Happy New Year! Do you plan to cook up a pot of 'greens' to usher in fortune for 2016? Or maybe one of your resolutions is to eat more vegetables? There's still plenty of time to observe a time-honored culinary tradition to get the year off to an auspicious, and healthy, start.
A perfect way to celebrate the winter holidays, these three dessert recipes are delicious gifts from diverse traditions. Plus, we've given you some handy tips for how to source more sustainable ingredients for your sweet holiday treats.
Since gardening was "invented" around 12,000 years ago, the skills and tools associated with the craft have evolved constantly. In fact, the traditional approach to gardening is to always update how it's done. To help you keep on the cutting edge, we'll cover a myriad of ways modern techniques and tools can be used to improve your gardening game.
Sassafras is kind of a big deal. Without it the whole history of the US might have played out differently. Also, we wouldn't have root beer or filé gumbo. Depending on whom you ask, sassafras is either a folk remedy or a dangerous carcinogen. We'll leave you to decide: bad seed or beneficial buddy?
Whiskey: the water of life and sweet nectar of the gods. It's the stuff of mint juleps, the Wild West and classic cocktails. For something as American as apple pie, whiskey's roots reach back to Ireland and Scotland. Wait - is it whiskey or whisky? We'll get to the bottom of this intoxicating mystery!
That ingredient responsible for dyeing everything from cauliflower to your fingertips yellow-orange is turmeric, a quintessential seasoning in many cuisines, particularly throughtout Asia. But where does turmeric come from? How does it taste? And how can you grow or cook with some of your own? Look no further for an introduction to this incredible spice.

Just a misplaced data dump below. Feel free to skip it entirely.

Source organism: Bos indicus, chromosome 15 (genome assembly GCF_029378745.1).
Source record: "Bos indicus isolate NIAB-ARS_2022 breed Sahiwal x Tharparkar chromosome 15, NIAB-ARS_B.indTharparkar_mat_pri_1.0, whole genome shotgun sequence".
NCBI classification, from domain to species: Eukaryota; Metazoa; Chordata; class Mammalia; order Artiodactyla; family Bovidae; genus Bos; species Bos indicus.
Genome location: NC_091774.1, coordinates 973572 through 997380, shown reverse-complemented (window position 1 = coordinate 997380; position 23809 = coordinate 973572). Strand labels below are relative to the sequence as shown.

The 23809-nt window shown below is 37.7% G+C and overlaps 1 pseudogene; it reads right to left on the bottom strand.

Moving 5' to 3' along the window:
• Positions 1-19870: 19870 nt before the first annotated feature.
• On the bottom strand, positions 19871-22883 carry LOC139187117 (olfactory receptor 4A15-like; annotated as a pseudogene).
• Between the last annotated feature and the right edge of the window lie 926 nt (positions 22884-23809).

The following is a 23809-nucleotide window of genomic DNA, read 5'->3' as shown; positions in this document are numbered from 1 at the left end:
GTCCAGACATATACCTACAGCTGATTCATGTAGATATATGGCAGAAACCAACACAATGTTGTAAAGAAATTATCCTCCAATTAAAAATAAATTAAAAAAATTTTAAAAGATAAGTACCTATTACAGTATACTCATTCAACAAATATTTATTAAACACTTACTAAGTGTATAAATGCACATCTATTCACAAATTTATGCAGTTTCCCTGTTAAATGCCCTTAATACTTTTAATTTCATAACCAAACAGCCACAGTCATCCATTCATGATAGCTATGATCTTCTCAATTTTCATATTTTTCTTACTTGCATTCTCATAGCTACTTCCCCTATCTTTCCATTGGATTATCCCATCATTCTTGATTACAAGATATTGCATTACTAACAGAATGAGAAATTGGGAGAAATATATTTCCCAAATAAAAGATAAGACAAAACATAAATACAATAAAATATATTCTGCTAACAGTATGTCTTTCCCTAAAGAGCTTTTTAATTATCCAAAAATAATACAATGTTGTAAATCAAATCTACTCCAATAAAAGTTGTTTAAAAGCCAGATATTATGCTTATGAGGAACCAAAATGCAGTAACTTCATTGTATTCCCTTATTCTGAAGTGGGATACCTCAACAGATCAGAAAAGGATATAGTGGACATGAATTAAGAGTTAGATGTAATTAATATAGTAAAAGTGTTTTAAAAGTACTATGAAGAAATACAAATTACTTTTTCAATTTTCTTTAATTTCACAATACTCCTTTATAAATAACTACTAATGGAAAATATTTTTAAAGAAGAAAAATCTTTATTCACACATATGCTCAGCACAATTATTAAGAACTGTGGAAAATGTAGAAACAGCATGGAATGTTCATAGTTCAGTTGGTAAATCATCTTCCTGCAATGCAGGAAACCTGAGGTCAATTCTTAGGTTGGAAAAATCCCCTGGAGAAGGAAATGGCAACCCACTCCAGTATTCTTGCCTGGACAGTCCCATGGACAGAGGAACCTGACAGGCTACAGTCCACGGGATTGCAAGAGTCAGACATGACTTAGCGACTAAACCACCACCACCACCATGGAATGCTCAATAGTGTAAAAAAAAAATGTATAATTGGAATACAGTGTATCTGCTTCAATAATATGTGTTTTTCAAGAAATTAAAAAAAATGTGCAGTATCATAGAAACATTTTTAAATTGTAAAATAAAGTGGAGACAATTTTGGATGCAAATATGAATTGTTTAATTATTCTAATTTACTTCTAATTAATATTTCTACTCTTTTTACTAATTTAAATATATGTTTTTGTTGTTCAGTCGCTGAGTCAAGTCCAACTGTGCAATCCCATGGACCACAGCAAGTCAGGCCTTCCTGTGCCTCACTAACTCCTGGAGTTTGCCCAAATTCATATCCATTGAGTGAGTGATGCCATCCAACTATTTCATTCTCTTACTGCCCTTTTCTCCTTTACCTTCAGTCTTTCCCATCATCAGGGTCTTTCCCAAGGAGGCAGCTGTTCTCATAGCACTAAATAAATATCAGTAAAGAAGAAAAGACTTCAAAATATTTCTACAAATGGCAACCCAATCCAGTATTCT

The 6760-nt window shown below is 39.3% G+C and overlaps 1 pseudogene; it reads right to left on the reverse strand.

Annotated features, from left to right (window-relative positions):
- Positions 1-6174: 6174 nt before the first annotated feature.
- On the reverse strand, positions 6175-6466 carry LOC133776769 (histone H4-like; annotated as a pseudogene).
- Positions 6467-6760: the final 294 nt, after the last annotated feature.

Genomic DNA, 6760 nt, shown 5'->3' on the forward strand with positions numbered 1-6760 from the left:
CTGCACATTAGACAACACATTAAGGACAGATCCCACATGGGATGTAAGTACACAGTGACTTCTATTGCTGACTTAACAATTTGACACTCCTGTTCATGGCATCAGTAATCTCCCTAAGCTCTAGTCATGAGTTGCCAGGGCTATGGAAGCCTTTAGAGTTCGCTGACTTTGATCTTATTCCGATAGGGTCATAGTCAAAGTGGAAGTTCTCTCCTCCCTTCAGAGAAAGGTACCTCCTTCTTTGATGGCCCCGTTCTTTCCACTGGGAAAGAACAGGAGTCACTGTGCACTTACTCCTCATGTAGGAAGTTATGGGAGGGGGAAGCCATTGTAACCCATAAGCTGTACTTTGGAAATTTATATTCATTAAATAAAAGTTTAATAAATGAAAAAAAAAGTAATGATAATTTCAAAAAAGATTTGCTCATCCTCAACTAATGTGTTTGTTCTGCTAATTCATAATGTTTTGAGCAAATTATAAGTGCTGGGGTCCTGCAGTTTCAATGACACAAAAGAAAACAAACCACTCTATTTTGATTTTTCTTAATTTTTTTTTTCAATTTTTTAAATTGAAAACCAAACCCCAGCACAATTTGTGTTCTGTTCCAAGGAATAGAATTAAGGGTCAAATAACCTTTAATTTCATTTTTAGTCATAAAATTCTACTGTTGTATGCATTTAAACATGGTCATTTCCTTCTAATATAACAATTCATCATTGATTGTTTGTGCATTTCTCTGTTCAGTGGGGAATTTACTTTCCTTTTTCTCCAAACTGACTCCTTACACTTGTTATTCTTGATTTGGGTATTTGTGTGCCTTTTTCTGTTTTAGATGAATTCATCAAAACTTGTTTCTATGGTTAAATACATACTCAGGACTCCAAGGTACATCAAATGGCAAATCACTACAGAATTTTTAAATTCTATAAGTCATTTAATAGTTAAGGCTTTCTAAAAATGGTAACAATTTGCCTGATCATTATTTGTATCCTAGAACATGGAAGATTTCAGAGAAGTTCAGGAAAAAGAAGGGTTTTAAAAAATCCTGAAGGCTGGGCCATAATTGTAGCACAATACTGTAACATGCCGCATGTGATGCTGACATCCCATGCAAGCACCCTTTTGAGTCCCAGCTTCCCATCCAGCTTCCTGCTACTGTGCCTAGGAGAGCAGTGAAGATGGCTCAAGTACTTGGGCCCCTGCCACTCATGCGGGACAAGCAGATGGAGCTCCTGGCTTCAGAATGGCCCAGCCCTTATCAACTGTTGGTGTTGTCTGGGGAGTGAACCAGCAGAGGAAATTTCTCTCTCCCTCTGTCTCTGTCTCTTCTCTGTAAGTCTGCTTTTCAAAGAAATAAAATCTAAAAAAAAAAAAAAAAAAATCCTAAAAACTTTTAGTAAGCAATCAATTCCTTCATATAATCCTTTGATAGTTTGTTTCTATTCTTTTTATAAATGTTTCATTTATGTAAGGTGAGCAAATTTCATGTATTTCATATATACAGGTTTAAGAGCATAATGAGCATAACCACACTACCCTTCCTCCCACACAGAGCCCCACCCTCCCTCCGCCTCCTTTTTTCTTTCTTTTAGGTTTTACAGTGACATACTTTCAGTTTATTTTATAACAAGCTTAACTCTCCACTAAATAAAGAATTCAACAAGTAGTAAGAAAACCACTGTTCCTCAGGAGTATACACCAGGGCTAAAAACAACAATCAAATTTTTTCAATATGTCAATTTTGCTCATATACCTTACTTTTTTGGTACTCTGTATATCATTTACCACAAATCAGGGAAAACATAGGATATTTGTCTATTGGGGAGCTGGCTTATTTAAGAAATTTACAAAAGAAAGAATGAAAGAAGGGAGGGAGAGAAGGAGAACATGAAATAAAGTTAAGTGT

The coconut palm is incredibly important as a foodstuff across the globe. From the coconut fiber that lines your window box planters to the coconut milk in your curry and coconut water in your fridge, the coconut palm, aptly called "The Tree of Life" for its usefulness, is a truly remarkable plant.
Like salt and black pepper, you probably reach for cooking oil for just about every meal you make. But have you ever wondered about the history of your canola oil, or what makes fancy extra virgin olive oil so expensive? Or what the heck margarine really is? Read on for all of this and more.
Sweet potatoes are often colloquially referred to as "yams" - but they're not. Let's take a culinary world tour and unravel this mystery together, shall we? Bottom line: you might have to hunt down a true yam, but they sure are worth it!
If there's a beverage demarking Fall, it's cider. Hard cider, sweet cider, warm cider in one hand with a fresh apple cider doughnut in the other, yum! Explore cider this season with the many recipes - and historical tidbits - the drink has to offer.
Are you ready to step up your wine game? In this Real Food overview, we'll touch on some familiar grapes and wines while providing references for further exploration. Most importantly, we'll look at the environmental impacts and sustainable potential of winemaking!
A too-long winter calls for tropical fruit, and guess what's in season? Pineapple. (Yes, there is a pineapple season.) Eat it fresh, spice it up with chilies, toss it on a pizza or even turn it into beer.
Taro is an important dietary staple used in both savory and sweet dishes across much of the tropical and sub-tropical world. If you're lucky enough to go to Hawaii (and no better time than the present!) don't be scared to try taro along with those fruity beach cocktails!
The well-stocked pantry of the modern age would do well to include quinoa, seed extraordinaire. A complete protein all its own packed with nutritional goodness, quinoa shows off its multi-talents from breakfast to dinner, a highly versatile ingredient on the plates of meat-eaters and vegetarians alike.
Famously perfect for peeling and eating raw, the scrumptious banana has more up its sleeve than first meets the eye. From desserts and liquors to vinegar and ketchup, grab one of these nutritious berries (yes, berries!) and go bananas!
They may or may not have aphrodisiac qualities, but nothing starts off a fancy - or romantic - meal like oysters. Just in time for Valentine's Day, all you need to know about these briny bivalves.